Friday, August 10, 2007

Mark to market, mark to model

The WSJ reported how the SEC is looking at Investment banks, and the "marks" for their sub-prime loans on their own portfolios. Here's why.

Many hedge funds are being taken out and shot, as these investment banks, that have lent to them, are now asking for more cash for their leveraged positions. Most can recognize, that if the central banks start pumping liquidity into the system, those who are buying here, should do well.

But you need someone to sell, especially at these artificially low prices. So send in the margin clerk, and force some of these players to puke up their positions, as they are marked to the market, not some esoteric model.

Now I'm sure some are complaining about the abuse. I suppose a big client, who did a ton of commission business with these banks would feel he was entitled to some relief.

But that's not how Wall Street works. I can imagine them thinking of all the commission revenue they will miss from hedge fund X, who is closing. So give him a bad mark, take his positions, and make it on a principal transaction, as you buy his marked down merchandise.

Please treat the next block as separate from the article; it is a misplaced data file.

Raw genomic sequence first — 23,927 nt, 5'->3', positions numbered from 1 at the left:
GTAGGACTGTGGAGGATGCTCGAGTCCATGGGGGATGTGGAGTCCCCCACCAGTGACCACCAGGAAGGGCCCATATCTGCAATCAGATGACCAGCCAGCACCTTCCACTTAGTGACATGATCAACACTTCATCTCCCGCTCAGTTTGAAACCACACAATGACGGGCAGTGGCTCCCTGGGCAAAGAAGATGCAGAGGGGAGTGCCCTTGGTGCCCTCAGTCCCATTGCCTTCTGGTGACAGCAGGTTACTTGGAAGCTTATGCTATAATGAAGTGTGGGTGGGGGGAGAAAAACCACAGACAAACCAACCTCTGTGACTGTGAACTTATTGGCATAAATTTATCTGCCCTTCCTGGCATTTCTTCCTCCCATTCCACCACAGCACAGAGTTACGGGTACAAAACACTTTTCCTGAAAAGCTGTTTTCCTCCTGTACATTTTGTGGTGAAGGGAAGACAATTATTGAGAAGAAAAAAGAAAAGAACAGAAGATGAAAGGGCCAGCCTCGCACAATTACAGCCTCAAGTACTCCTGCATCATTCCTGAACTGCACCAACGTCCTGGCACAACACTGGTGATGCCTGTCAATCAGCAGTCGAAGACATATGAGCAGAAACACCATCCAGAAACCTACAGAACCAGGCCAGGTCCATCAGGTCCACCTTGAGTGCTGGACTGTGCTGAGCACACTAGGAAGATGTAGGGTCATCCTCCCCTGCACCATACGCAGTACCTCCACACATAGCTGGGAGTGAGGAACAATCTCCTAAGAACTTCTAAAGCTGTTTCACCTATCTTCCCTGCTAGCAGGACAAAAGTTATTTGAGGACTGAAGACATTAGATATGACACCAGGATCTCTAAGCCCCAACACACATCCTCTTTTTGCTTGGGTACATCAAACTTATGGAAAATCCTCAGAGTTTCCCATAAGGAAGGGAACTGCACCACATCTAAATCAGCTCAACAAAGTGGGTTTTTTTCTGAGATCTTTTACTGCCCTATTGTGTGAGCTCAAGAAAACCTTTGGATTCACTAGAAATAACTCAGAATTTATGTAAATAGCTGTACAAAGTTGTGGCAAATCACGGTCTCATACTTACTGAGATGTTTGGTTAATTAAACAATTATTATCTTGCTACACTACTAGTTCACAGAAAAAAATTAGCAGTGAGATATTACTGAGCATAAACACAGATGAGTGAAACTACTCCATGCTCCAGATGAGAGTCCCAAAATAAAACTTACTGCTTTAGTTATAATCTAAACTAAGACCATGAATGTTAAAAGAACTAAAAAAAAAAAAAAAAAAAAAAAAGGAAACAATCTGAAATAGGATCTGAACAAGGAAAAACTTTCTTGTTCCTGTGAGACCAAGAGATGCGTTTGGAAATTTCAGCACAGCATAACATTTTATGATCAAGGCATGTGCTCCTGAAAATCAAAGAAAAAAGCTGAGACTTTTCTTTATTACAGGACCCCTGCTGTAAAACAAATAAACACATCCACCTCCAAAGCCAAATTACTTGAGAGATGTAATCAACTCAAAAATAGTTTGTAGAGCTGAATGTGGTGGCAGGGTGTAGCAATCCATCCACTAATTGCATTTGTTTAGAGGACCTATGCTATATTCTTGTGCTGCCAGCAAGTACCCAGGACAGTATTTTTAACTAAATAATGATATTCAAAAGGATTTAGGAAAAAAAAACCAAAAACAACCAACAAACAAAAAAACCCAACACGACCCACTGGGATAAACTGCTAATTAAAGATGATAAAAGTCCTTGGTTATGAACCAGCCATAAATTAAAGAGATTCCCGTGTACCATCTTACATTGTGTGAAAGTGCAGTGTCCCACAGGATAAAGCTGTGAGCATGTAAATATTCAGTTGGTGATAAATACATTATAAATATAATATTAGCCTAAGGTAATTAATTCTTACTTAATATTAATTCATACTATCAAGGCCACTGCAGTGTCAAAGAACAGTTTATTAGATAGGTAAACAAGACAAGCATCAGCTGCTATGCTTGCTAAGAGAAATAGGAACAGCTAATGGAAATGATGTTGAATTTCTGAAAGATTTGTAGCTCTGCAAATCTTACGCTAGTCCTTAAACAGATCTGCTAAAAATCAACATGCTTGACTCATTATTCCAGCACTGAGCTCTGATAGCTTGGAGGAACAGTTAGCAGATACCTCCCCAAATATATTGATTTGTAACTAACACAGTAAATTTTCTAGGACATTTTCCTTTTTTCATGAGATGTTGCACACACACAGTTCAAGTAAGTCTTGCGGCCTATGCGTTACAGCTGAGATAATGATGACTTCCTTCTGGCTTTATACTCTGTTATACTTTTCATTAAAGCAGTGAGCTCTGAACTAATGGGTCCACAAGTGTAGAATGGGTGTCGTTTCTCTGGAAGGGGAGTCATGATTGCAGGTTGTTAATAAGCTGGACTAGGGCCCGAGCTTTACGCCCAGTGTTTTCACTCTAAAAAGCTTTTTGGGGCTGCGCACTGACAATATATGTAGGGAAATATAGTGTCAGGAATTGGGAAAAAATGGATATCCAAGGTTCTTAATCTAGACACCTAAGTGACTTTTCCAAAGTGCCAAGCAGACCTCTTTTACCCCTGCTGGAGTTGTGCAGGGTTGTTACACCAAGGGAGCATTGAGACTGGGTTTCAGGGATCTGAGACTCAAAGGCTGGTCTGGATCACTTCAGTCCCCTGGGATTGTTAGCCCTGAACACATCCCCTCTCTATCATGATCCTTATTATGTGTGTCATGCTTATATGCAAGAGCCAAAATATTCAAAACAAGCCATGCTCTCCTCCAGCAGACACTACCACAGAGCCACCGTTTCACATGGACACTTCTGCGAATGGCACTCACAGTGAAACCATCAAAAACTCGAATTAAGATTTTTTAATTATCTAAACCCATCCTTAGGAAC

But if you mark it down for him, don't you have to mark it down for yourself? That's what the SEC wants to know. Why don't they have losses when everyone else is having them? At least that's probably what the disgruntled fund said to the SEC.

Do you think I'm making this stuff up? Does anyone remember listening to JP Morgan's third quarter conference call last year crowing about the $750 million they made for buying Aramanth's energy portfolio of natural gas positions, when they had "margin calls" and were forced to liquidate? Who was their prime broker that gave Aramanth the margin call that forced the liquidation?

It was JP Morgan, who were able to buy this "distressed" merchandise and sell it two weeks later to Citadel for almost a billion dollars of profit.

So the SEC is on top of this. I'm relieved. The suspense was killing me. But I'll just wait for the investment banks next earnings report.